Here are some commonly misused words, and some examples to avoid repeating the same mistakes in your own writing, and speaking. Have fun.
1. affect/effect Affect-to change an outcome/ Effect-the result of change or an event. Ex. The effect of the chili was not felt until the next day. It affected me the most. Memory tip- we can affect the effect.
2. accept/except Accept- to agree or receive something. except- to leave something out. Ex. I once saw a website that encouraged me to “except” Christ. They had meant accept (to receive Christ, not except, to leave Christ out!).
3. anymore/ any more Anymore- an adverb meaning now. Any more-signifies something extra. Ex. “I won’t eat doughnuts anymore,” I announced. Ed jumped up and said, “I will go and make sure there aren’t any more in the house.”
4. already/all ready All ready- meaning all set Already-meaning something has taken place. Ex. I am all ready for a vacation. In fact, I have already packed.
5. percent/percentage Percent-use percent when the number is omitted. Percentage-use when the number is known. Ex. Sixty percent off sure sounded like a good deal. What percentage of the purchase was within your budget?
6. bad/badly Bad-bad is an adjective it describes nouns or pronouns. Badly- is an adverb that describes verbs or answers the question how. Ex. Ten of the twelve scouts brought back a bad report from the Promised Land. (Bad-report). Only Joshua and Caleb did not speak badly about what they had seen. (Badly- speak) Important note: In English, it seems, there are always exceptions. Use bad with verbs of the five senses. Looked bad, feels bad, sounds bad, tastes bad, smells bad, etc.
7. can/may Can-means “is able to” May-“asks permission to” Ex. Max Lucado can write well. May I get a chance to talk with him?
8. farther/further Farther- use farther to denote physical distance. Further- use further to denote more or to a greater extent. Ex. I swam farther than Judy did. The mustard stain gave further proof that Donna had eaten the evidence. Memory tip: There is a “far” in farther, therefore use farther for distance.
9. fewer/less Fewer-use fewer when the amount can be counted. Less-use less when something cannot be defined. Less sense, less courage etc. Ex. Do we have fewer than ten people present? I had less fear about the situation than I did last year.
10. good/well Good is an adjective it describes nouns or pronouns. Well is usually an adverb that describes verbs and answers the question how. Pete makes good Italian dishes. However, he doesn’t always clean up well afterwards. Important note: Again, with the five senses good would be used. Looked good, smells good, etc. Also note: with health use well, since it is the opposite of sick. After overeating at the buffet, I didn’t feel well.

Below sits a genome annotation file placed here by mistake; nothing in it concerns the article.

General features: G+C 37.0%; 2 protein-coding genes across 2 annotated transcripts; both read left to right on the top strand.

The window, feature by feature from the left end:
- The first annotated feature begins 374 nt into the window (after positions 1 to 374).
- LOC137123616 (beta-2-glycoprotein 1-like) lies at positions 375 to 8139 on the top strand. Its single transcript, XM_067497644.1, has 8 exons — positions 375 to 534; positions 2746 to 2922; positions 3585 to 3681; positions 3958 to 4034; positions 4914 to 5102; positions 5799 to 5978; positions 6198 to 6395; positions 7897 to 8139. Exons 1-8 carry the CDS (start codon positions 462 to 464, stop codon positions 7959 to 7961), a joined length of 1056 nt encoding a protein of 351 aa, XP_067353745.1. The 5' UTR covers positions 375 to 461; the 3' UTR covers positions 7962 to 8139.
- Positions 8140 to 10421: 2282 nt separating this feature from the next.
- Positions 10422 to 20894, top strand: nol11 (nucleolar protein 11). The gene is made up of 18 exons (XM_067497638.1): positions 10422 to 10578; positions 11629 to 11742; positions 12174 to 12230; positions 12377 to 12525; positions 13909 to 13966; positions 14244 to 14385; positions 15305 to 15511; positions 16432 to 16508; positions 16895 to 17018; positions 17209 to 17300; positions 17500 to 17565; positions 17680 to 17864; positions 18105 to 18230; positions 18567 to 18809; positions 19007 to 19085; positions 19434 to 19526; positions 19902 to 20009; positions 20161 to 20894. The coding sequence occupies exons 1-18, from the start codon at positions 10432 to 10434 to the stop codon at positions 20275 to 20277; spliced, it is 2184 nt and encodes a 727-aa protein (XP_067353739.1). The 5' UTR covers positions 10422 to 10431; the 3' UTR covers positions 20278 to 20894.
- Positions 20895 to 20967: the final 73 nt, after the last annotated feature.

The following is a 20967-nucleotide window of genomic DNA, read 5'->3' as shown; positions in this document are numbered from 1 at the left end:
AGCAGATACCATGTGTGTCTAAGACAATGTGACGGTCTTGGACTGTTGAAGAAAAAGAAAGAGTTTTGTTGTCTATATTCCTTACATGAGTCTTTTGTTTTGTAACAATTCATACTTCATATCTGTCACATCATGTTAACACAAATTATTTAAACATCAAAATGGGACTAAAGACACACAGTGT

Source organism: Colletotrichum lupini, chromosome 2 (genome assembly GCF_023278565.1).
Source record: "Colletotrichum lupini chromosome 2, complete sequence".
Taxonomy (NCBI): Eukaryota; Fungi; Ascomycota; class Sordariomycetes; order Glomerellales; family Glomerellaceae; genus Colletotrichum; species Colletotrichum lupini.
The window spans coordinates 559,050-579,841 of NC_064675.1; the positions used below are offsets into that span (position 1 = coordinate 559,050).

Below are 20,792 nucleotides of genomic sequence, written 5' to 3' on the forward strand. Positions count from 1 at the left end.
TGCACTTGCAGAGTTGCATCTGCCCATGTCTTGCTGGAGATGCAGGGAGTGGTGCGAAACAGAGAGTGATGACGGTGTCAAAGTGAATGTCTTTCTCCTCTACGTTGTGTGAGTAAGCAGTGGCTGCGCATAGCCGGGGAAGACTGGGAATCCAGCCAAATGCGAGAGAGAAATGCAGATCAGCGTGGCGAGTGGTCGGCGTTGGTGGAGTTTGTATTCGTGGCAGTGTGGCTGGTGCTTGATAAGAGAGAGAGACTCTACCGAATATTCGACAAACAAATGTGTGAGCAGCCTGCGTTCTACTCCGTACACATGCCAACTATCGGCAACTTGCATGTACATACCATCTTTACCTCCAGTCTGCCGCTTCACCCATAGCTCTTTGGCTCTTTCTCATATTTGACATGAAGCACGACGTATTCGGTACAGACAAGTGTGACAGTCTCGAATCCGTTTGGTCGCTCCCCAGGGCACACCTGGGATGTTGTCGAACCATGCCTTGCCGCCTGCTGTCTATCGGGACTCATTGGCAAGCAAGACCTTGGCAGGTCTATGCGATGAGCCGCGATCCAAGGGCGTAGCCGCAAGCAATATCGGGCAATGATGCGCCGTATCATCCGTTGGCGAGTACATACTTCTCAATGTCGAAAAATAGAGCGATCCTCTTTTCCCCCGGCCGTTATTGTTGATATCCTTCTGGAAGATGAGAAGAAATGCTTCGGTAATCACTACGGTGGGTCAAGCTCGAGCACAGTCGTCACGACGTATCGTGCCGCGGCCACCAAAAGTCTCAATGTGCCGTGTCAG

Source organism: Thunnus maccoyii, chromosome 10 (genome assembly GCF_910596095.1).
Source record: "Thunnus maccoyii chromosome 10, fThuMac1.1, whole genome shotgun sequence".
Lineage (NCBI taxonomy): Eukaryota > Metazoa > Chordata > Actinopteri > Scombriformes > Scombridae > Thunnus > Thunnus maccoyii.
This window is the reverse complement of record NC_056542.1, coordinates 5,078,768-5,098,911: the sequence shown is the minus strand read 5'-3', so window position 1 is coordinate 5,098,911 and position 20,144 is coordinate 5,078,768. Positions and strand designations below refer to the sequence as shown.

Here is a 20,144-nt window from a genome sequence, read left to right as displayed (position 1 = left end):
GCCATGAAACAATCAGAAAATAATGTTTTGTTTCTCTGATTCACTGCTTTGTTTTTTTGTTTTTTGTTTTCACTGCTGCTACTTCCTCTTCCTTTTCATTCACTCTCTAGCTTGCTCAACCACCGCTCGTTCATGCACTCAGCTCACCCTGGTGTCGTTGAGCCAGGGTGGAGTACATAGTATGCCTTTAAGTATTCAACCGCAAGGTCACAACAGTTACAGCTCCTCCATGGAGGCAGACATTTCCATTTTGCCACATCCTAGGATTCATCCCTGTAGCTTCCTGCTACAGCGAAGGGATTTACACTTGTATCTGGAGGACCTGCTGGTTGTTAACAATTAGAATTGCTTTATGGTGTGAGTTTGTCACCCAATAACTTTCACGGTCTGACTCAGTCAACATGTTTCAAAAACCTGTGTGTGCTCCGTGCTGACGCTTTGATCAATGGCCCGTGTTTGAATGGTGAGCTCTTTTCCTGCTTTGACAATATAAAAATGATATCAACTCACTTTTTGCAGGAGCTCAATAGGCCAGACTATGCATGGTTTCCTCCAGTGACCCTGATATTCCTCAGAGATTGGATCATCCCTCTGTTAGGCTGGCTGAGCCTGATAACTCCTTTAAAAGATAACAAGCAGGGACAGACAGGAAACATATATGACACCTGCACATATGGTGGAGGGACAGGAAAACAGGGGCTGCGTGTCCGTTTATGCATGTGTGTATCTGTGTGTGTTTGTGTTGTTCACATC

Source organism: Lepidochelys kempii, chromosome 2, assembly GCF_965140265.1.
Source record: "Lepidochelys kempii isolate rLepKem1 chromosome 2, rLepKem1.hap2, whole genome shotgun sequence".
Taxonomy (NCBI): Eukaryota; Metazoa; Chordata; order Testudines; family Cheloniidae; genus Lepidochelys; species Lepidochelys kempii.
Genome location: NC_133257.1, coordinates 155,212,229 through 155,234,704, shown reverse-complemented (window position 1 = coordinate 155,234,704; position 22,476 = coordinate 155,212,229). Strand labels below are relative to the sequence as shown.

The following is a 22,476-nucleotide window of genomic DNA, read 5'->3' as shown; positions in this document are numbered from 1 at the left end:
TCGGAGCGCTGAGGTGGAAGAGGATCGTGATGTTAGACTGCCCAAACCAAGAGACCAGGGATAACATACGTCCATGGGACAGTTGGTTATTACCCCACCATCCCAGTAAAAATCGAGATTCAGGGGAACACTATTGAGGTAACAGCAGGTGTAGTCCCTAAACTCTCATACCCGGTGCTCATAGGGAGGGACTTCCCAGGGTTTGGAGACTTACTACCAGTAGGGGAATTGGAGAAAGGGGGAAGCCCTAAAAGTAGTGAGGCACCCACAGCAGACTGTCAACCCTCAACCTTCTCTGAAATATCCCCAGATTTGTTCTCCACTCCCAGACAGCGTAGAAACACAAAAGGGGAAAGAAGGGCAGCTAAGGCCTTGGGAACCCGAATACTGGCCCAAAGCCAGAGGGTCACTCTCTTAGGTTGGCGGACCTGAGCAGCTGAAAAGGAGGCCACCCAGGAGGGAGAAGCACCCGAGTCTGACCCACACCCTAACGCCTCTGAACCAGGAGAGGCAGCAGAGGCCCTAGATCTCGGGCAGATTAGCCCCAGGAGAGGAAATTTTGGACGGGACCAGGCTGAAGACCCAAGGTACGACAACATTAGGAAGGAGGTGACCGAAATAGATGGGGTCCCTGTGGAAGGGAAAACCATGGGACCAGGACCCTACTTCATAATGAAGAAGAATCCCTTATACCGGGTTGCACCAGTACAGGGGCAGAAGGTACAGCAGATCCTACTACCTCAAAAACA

11. hopefully This is an adverb meaning “full of hope”. This has become an overused word. Do not use hopefully when it has no verb to modify. To test, substitute “full of hope” to see if the sentence makes sense. Hopefully, I waited by the mailbox. (Hopefully modifies how I waited, this is correct) Hopefully, the phone will ring with an offer. (In this case the phone cannot be full of hope. A better sentence would be; I hope my phone will ring with an offer.
12 its/it’s Its is a possessive pronoun showing possession of something. “It’s” is a contraction of it is. Ex. The Husky held fiercely onto its end of the “tug of war” rope. It is just too expensive, or it’s just too expensive. Memory tip: Possessive its never splits.
13. nauseous/nauseated Nauseous is an adjective meaning to cause nausea or disgust. Nauseated is a verb meaning to feel sick or nauseous. If you say you feel nauseous, it actually means you make others sick when they come in contact with you! You should say: I feel nauseated. The smell of sewerage is making people nauseous.
14. regardless/irregardless Regardless of what you’ve been taught, “irregardless” is not Standard English.
15. than/then Use than to show comparison. Use then to show time. Ex. Ed said that he was definitely wiser than Pete. I wonder what happened then?
16. their/there/they’re “Their” is a possessive pronoun. There shows place, and can begin a sentence. “They’re” is a contraction of they are. Ex. Their car is awesome. They’re going to give me a ride. What a way to get there.
17. to/too/two “to” helps the form of the verb. I.e. To shout, to sing, to praise God’s name. “Too” means also. “Two” is of course, the number two. Ex. I asked to go along. Yolanda said I could go too. However, she said there were two conditions.
18. your/you’re Your is a possessive pronoun. “You’re” is the contraction of you are. Ex. I had never seen your car before. Now I understand why you’re always running late! Memory tip: Possessive your, only four (letters).
Copyright 2004 Peter D. Mallett
Source: Nitty Gritty Grammar Copyright 1998